In a decision issued this morning in Garrity v. Hingham Conservation Commission (pdf), the Supreme Judicial Court (SJC) ruled that the Wetlands Protection Act’s (WPA) 21-day deadlines for local conservation commissions to hold a public hearing on a notice of intent and to issue a decision after the public hearing are waivable by the applicant, provided the waiver is (1) intentional, (2) “voluntary in fact,” (3) of a reasonable and definite duration, and (4) publicly noticed. 

thank you for your cooperationWith this backdrop, the SJC held that the plaintiff landowner’s purported waiver of the 21-day decision deadline – based on a form that the defendant conservation commission required all applicants to sign – was invalid because it wasn’t voluntary.  Because there was no valid waiver, the commission’s decision denying the plaintiff’s application under the town’s wetlands protection bylaw – issued 22 days after the close of the public hearing (close, but no cigar) – was a nullity.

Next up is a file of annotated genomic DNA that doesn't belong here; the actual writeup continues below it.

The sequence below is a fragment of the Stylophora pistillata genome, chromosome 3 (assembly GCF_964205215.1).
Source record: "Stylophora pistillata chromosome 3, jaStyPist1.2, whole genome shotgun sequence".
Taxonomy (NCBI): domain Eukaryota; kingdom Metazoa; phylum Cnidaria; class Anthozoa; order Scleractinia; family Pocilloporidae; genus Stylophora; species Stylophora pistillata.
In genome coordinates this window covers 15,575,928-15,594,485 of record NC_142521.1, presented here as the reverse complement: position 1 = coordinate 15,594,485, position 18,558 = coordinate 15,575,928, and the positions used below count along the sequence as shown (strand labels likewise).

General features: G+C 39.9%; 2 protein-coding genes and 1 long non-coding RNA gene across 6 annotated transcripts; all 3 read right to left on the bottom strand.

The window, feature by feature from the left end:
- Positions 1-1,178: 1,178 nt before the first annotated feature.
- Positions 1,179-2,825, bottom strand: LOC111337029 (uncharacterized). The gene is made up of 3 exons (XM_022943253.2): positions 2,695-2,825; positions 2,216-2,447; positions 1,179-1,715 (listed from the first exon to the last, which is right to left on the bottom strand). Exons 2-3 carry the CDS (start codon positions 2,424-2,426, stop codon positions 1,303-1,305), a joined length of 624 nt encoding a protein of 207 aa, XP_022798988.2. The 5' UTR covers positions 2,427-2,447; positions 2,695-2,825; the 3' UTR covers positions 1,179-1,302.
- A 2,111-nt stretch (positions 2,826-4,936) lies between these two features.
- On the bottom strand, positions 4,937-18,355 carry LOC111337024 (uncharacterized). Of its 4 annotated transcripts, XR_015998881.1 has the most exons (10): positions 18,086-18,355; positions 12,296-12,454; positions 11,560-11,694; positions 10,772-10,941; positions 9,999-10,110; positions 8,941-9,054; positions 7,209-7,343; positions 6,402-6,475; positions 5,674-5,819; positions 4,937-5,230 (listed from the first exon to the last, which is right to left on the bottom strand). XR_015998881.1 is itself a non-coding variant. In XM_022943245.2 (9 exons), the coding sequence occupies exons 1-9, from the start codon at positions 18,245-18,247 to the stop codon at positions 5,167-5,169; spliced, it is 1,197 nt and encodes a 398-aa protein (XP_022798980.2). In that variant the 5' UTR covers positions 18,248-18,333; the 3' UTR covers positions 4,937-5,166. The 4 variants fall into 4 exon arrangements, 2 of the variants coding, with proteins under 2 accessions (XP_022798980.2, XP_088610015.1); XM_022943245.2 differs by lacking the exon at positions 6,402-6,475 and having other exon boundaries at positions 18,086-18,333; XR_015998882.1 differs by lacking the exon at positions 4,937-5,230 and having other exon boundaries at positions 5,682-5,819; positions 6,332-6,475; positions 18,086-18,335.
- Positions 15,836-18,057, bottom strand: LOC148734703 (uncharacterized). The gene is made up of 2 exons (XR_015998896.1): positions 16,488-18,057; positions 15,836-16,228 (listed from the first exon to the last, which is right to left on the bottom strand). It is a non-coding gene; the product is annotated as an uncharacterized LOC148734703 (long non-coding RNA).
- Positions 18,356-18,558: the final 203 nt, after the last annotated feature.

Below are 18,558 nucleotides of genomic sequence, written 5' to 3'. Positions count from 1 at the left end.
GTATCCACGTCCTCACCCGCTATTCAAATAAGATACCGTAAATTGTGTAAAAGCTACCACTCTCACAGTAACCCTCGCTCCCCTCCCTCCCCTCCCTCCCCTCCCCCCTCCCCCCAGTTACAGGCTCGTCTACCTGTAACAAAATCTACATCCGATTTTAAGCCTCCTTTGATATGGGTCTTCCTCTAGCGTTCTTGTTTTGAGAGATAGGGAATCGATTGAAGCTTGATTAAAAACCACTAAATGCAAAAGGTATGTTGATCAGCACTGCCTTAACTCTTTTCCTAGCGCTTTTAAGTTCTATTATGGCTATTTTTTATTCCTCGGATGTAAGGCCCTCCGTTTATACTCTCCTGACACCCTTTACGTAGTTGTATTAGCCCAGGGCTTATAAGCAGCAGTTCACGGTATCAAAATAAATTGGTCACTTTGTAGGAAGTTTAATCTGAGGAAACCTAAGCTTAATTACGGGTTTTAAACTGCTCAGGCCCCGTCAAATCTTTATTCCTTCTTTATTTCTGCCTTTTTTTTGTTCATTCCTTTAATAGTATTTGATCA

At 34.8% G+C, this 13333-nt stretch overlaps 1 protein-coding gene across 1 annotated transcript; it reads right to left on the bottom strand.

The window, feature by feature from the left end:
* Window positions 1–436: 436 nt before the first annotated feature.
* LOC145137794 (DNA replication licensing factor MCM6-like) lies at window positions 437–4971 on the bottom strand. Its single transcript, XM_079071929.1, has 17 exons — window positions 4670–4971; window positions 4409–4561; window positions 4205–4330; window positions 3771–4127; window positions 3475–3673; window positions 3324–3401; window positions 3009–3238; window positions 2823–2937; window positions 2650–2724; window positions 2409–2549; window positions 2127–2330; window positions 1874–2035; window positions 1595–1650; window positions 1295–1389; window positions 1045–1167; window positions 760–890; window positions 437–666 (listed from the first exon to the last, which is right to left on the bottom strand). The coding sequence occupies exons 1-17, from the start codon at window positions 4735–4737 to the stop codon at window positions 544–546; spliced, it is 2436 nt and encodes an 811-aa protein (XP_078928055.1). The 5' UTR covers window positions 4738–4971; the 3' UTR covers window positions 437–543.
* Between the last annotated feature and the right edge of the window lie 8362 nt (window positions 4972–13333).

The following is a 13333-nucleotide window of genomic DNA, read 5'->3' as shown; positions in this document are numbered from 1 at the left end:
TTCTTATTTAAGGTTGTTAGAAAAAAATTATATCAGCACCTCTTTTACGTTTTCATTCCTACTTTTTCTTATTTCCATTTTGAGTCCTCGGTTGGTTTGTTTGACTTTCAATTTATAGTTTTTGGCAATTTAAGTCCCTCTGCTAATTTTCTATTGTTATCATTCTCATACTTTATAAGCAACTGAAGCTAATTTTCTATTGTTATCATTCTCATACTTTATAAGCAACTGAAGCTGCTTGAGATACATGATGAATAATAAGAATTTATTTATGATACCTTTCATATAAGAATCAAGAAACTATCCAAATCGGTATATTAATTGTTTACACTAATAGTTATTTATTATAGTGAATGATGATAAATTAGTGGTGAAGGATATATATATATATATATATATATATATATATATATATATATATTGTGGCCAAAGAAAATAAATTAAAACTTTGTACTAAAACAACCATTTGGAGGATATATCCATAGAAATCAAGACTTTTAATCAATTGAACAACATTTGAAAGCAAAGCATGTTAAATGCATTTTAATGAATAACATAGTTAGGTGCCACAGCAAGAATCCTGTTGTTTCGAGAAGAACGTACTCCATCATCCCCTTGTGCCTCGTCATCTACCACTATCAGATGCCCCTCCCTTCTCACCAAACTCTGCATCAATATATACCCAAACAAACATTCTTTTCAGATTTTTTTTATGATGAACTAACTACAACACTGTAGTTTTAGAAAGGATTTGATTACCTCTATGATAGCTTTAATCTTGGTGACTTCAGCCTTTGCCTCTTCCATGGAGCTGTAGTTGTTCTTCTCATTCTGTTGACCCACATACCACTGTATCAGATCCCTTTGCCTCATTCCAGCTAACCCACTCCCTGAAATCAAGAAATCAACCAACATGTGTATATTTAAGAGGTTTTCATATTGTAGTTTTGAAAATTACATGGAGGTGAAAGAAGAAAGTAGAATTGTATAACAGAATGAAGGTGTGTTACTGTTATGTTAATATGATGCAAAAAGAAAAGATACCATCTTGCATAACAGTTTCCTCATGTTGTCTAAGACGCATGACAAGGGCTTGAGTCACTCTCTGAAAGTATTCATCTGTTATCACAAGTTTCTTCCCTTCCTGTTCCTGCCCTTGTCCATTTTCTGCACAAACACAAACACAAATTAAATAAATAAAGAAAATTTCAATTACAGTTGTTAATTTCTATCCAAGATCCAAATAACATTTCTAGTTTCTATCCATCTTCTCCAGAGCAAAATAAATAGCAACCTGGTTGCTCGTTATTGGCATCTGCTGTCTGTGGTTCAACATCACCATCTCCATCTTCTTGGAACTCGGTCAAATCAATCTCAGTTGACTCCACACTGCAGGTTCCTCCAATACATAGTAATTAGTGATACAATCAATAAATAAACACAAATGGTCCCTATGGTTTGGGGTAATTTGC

This decision should spell the end of the increasingly common practice of conservation commissions requiring, or coercing, applicants to waive the WPA’s 21-day deadlines.